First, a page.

What are the changes?
On 1 September 2018, the Treasury Laws Amendment (2018 Measures No. 3) Act 2018 (Cth) received royal assent and formally codified changes to the penalty regime contained in the Australian Consumer Law (ACL).
Previously, the maximum penalty that was able to be ordered for a breach of the ACL was $1.1 million. The recent changes increase the maximum penalty that a Court can order to the greater of:
- $10 million;
- if the Court can determine the value of the benefit obtained from the offence, three times the value of the benefit; or
- if the Court cannot determine the value of the benefit, 10% of the annual turnover of the company who committed the breach.
The ACCC will now be able to secure significantly larger penalties for a suite of consumer-related actions, including:
- unconscionable conduct;
- supply of goods that do not comply with safety standards;
- making false or misleading statements in relation to the supply of goods and services; and
- other unfair trade practices.
Prior to these changes being enacted, the largest penalty ever obtained by the ACCC for a breach of the ACL was $10 million, which it attained in three separate civil penalty proceedings settled with Ford, Coles, and Telstra for unconscionable and misleading conduct.1 Other major penalties ordered by the Court in ACCC enforcement proceedings this year include the $9 million penalty paid by Apple (for misrepresentations about its obligations to repair faulty goods), and the $2.25 million penalty paid by Heinz (for misleading representations about the nutritional value of a range of children's food items).
However, the ACL's penalty regime now mirrors the penalties that can be ordered for breaches of competition law contained in the Competition and Consumer Act 2010 (Cth), including cartel conduct, misuse of market power, resale price maintenance, and exclusive dealing. The ACCC has been able to obtain significantly greater penalties under this legislation, including the landmark $46 million penalty ordered against Yazaki for cartel conduct earlier this year,2 which is more than four times higher than the largest penalty ordered under the ACL.
It is evident that the changes to the legislation mean that the Court will begin to impose significantly higher penalties for breaches of the ACL than have been ordered previously, particularly against large businesses.
The ACCC has previously called for the penalties under the ACL to be increased. Earlier this year, ACCC Chairman Rod Sims described the proposed changes as being "vital to ensure the Courts have the ability to impose penalties … which are at an appropriate level to achieve deterrence, particularly or large businesses with substantial revenues". In comments made to the media following the passage of the Act through parliament, ACCC Chairman Rod Sims said that the increased penalty provisions meant that the ACCC would now be able to secure penalties of more than $1 billion for breaches of the ACL, depending on the size of the company that had committed the offence.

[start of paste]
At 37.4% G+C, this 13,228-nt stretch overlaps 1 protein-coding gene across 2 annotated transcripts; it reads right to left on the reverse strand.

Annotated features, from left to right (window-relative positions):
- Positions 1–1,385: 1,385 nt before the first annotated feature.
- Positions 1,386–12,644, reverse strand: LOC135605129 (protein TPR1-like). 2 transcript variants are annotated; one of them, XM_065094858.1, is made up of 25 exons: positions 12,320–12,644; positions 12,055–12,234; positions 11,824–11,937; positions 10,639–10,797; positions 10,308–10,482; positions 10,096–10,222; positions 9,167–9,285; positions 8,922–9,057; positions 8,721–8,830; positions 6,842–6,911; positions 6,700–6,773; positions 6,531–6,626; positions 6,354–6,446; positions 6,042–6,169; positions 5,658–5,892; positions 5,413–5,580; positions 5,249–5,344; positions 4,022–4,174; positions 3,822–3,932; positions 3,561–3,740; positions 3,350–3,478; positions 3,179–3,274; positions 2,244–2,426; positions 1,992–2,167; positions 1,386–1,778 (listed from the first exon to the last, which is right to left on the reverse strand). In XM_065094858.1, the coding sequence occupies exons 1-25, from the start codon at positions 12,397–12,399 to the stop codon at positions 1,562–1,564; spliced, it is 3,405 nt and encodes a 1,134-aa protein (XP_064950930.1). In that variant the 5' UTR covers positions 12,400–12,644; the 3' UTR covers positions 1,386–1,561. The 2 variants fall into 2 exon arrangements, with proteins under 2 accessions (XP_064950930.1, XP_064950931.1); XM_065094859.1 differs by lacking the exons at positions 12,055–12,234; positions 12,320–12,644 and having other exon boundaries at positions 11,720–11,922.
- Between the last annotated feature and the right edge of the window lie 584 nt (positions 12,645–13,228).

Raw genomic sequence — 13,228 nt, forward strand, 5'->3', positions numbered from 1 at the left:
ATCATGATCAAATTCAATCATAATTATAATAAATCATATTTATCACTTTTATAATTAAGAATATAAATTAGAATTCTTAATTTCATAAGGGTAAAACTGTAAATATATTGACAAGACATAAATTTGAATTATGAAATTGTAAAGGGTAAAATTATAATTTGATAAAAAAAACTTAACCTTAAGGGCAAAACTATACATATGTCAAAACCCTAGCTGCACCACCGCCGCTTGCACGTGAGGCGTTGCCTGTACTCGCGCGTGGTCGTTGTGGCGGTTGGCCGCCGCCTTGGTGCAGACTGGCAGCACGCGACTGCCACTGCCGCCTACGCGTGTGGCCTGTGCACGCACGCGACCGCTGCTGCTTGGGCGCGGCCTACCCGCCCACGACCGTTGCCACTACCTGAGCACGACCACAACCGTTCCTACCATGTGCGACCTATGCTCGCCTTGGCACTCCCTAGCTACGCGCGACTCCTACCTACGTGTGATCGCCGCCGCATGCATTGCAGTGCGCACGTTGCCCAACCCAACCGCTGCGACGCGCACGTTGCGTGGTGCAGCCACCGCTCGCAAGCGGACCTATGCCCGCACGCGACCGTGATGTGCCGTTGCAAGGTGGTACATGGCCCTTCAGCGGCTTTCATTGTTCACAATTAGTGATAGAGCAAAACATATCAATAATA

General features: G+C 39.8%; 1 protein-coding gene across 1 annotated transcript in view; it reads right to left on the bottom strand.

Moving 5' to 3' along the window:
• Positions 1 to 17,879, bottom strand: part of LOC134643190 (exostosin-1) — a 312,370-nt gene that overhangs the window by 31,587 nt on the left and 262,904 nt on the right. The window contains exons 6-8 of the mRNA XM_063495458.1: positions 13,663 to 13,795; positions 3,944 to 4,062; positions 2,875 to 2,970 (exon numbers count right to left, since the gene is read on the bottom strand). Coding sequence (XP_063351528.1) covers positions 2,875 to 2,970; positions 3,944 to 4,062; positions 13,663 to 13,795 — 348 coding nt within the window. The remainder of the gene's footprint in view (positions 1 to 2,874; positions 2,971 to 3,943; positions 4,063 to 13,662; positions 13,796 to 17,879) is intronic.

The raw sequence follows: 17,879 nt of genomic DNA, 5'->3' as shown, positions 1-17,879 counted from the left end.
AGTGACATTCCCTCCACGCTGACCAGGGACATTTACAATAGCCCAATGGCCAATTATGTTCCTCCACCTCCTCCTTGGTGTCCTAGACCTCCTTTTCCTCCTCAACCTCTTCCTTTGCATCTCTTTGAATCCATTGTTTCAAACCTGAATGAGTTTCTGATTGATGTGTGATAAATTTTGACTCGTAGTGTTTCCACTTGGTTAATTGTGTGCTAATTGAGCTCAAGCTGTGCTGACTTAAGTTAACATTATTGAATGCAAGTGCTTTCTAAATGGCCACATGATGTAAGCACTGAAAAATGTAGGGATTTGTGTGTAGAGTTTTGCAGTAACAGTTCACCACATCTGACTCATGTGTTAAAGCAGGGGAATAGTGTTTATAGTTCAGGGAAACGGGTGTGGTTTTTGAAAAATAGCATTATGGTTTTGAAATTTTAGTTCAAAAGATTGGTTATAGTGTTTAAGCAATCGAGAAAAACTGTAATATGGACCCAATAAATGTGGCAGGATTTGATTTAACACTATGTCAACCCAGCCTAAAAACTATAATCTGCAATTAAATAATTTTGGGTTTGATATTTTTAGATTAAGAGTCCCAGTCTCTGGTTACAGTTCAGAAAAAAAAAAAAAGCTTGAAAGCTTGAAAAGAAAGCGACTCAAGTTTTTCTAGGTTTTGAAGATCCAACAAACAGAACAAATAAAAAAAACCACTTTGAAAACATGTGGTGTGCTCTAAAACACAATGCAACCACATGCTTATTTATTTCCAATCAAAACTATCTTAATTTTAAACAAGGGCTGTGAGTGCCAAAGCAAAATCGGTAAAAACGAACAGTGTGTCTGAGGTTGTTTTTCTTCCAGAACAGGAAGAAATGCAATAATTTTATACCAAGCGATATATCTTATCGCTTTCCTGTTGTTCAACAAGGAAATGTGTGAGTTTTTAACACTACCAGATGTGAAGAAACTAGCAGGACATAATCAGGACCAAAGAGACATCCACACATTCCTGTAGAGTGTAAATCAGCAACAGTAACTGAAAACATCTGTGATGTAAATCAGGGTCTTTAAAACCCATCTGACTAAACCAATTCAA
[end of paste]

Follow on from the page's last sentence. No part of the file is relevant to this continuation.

Some members of the judiciary have previously indicated that they considered the previous penalty regime to be insufficient. In the ACCC proceeding against Coles, Justice Gordon referred to the maximum penalties under the ACL as "arguably inadequate" for a company the size of Coles. More recently, in the ACCC proceeding against Apple, Justice Lee observed that while "it was difficult to escape the conclusion that a penalty of $9 million to a corporation such as [Apple] might be regarded as loose change", the maximum penalty stipulated meant that he was "constrained by the authority", notwithstanding the "leviathan nature of [Apple]".
Because of the change to the penalty regime under the ACL, it is likely that the ACCC and the Courts will be more willing to seek and order higher penalties respectively.
While the position on whether fines and penalties are indemnifiable by insurers is presently unsettled in Australian law, insurers who provide cover in professional indemnity policies for fines and penalties should take note of the recent changes and consider whether the exposure to a significant civil penalty under the ACL has been adequately factored into these risks. Sub-limits may well be an attractive way for insurers to respond in the future.
We also note the potential number of insureds impacted by these changes is broad. In particular, large companies who form part of the supply chain of goods sold or supply services in Australia are at risk, not just those who are consumer-facing.
1 See Australian Competition and Consumer Commission v Ford Motor Company of Australia Limited  FCA 703*, Australian Competition and Consumer Commission v Coles Supermarkets Australia Pty Ltd*  FCA 1405 and Australian Competition and Consumer Commission v Telstra Corporation Limited  FCA 571.
2 Australian Competition and Consumer Commission v Yazaki Corporation  FCAFC 73.
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